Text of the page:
Relationship between the home environment and fruit and vegetable consumption in children aged 6-12 years: a systematic review.

Auteur(s) :
Magarey AM., Leslie E., Ong JX., Ullah S., Miller J.
Date :
Nov, 2016
Source(s) :
Public health nutrition. #: p1-17
Adresse :
Department of Nutrition and Dietetics,School of Health Sciences, Faculty of Medicine,Nursing and Health Sciences,Flinders University,GPO Box 2100 Adelaide,Bedford Park,SA 5042,Australia. evie.leslie@flinders.edu.au

Sommaire de l'article

OBJECTIVE
As numerous factors in the home environment have been related to children's fruit and vegetable (F&V) consumption as a component of a healthy diet, the purpose of the present systematic review was to examine these factors specifically for children aged 6-12 years.

DESIGN
Relevant observational studies published in English between January 2007 and December 2015 were obtained through electronic database searches. Studies were included if the researchers reported on a potentially modifiable measure of the home physical, political and sociocultural environment related to child F&V consumption.

RESULTS
Of the thirty-three articles reviewed, overall methodological quality was poor with twenty studies rated as weak, mainly due to cross-sectional design (majority of studies), selection bias, convenience sampling and voluntary participation. Half of the studies had strong-moderate ratings for using valid and/or reliable tools while for the other half, psychometric properties were either not reported or weak. The most consistent evidence for children's combined F&V consumption was found for availability and accessibility of F&V, parental role modelling of F&V and maternal intake of F&V.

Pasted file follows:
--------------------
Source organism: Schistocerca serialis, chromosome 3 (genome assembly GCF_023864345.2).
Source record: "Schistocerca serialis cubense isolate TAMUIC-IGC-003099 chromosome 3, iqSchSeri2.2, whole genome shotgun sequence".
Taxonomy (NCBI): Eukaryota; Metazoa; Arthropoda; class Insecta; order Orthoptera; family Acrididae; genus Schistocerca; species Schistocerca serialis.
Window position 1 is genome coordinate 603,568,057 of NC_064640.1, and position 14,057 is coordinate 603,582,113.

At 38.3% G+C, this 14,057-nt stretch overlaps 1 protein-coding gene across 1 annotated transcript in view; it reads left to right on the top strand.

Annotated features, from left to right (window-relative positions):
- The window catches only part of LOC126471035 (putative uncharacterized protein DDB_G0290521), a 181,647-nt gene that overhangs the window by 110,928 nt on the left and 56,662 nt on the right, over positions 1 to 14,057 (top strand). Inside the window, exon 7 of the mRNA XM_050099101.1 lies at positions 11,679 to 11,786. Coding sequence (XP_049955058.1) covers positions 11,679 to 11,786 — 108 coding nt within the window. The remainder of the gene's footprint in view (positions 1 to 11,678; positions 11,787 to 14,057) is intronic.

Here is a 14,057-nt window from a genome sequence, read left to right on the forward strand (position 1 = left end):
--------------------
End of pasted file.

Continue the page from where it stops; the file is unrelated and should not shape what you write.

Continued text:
CONCLUSIONS
A vast array of home environment components and their influence on children's consumption of fruits and/or vegetables have been studied in recent years. Specific components of the home environment may have more influence than others, but more compelling evidence is needed to draw strong conclusions. Recommendations are made for future studies to be based upon conceptual/theoretical models to provide consistency in defining the home environment and investigation of potential moderators, such as personal or contextual factors.

Source : Pubmed
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